Shared strategic future can no longer rely on “silence” as response to contentious issues.

With India going to the polls in April, the buzz is that Prime Minister Narendra Modi is set to win a third term. The question that remains is how decisive the victory will be. Modi’s unfettered popularity among the electorate, a hugely fragmented and uninspired opposition, and citizens’ desire for continuity are some reasons why a Modi win is highly likely.

Foreign policy-wise, a Modi win would ensure that future approaches build on existing momentum and stay on its current trajectory. There will be continued focus on the Indo-Pacific, targeted action to mobilise the Global South for greater inclusion in international cooperation mechanisms, a more assertive push for United Nations reform and even greater participation in the region through existing policies (Act East Policy, Neighbourhood First Policy), Indian-led mechanisms (International Solar Alliance, Biofuel Alliance), and minilateral mechanisms that India is part of (Quad, I2U2).

For Malaysia, a country with almost seven decades of bilateral ties with India, a Modi win would mean continuity. After the brief impasse in 2019, the last few years since 2020 saw a pandemic-induced reset in ties with visible effort on both sides to enhance cooperation and elevate relations.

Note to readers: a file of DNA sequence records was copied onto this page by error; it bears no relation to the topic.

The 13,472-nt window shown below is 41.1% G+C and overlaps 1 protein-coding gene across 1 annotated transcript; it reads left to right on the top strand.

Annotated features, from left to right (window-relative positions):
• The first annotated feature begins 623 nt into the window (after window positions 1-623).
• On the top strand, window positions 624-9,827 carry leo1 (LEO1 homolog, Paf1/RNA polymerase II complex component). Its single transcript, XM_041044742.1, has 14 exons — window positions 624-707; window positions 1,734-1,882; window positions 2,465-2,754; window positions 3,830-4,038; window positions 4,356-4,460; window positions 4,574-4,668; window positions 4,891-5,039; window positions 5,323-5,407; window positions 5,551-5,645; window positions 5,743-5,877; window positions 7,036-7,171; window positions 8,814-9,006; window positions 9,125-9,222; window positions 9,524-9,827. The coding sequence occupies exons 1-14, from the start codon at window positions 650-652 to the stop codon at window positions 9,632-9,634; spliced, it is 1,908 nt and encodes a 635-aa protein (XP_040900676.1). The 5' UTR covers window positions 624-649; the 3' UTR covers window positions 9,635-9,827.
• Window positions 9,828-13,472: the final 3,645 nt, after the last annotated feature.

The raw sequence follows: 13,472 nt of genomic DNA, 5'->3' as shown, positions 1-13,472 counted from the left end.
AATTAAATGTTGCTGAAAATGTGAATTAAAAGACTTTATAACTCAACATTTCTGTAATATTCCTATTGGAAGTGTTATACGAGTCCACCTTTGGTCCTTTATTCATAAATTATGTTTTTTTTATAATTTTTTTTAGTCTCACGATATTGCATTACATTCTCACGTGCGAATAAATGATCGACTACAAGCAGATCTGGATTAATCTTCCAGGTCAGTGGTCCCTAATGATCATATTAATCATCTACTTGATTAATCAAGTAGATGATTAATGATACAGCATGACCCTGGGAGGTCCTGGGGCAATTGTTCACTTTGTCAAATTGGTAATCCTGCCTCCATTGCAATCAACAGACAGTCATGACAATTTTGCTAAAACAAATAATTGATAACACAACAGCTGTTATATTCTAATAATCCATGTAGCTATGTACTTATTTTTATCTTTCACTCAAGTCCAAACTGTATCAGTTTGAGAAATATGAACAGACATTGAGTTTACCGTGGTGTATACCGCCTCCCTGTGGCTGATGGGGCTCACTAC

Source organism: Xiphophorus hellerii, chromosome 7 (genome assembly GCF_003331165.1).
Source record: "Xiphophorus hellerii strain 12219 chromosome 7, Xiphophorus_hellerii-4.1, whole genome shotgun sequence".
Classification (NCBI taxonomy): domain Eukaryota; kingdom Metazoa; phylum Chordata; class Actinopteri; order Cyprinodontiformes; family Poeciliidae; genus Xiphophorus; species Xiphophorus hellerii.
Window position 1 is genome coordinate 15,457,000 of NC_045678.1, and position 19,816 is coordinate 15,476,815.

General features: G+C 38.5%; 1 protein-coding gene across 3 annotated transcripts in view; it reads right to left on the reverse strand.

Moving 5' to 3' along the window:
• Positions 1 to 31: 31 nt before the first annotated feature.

With the enhanced strategic partnership guiding relations since 2015, the year Modi visited Malaysia, the time is ripe to contextualise ties and ensure that they are functional in the emerging regional order – and indeed, there are existing enablers for this.

The recent flurry of diplomatic visits by Indian ministers to Malaysia and a visit by the Malaysian foreign minister to India at the end of last year provide much-needed optics to the significance of ties. Indian External Affairs Minister Subrahmanyam Jaishankar’s visit to Malaysia this week just before elections could be interpreted as a reaffirmation of how important Putrajaya is to New Delhi, and vice versa. The visit also suggests imminent continuity and consolidation in India’s approach to Southeast Asia – which is useful messaging for Malaysia, the 2025 ASEAN chair.

Also important is how Malaysia fits into India’s deeply entrenched “personality and personal relationship-driven foreign policy mechanism” – an aspect of foreign policy that is incidentally based on Jaishankar’s diplomatic prowess on the international stage and Modi’s projection of close friendships with his international counterparts. In that sense, Prime Minister Anwar Ibrahim’s warm camaraderie with Modi is and will be an important factor for deeper bilateral ties.

The resumption of regular defence exercises post-2019 is an important enabler for deeper strategic ties. Recently, Malaysia participated in the Milan exercises as one of the 50 navies in the Indian Navy’s largest-ever multilateral naval exercise. Despite the symbolic nature of Malaysia-India defence cooperation, this aspect of relations reinforces the active and conscious trust-building process.

This forms the bedrock of new-era ties and in many ways deters future diplomatic rows. The defence exercises with India also underscore Putrajaya’s efforts to address perceived parochialism in its strategic relations in the region.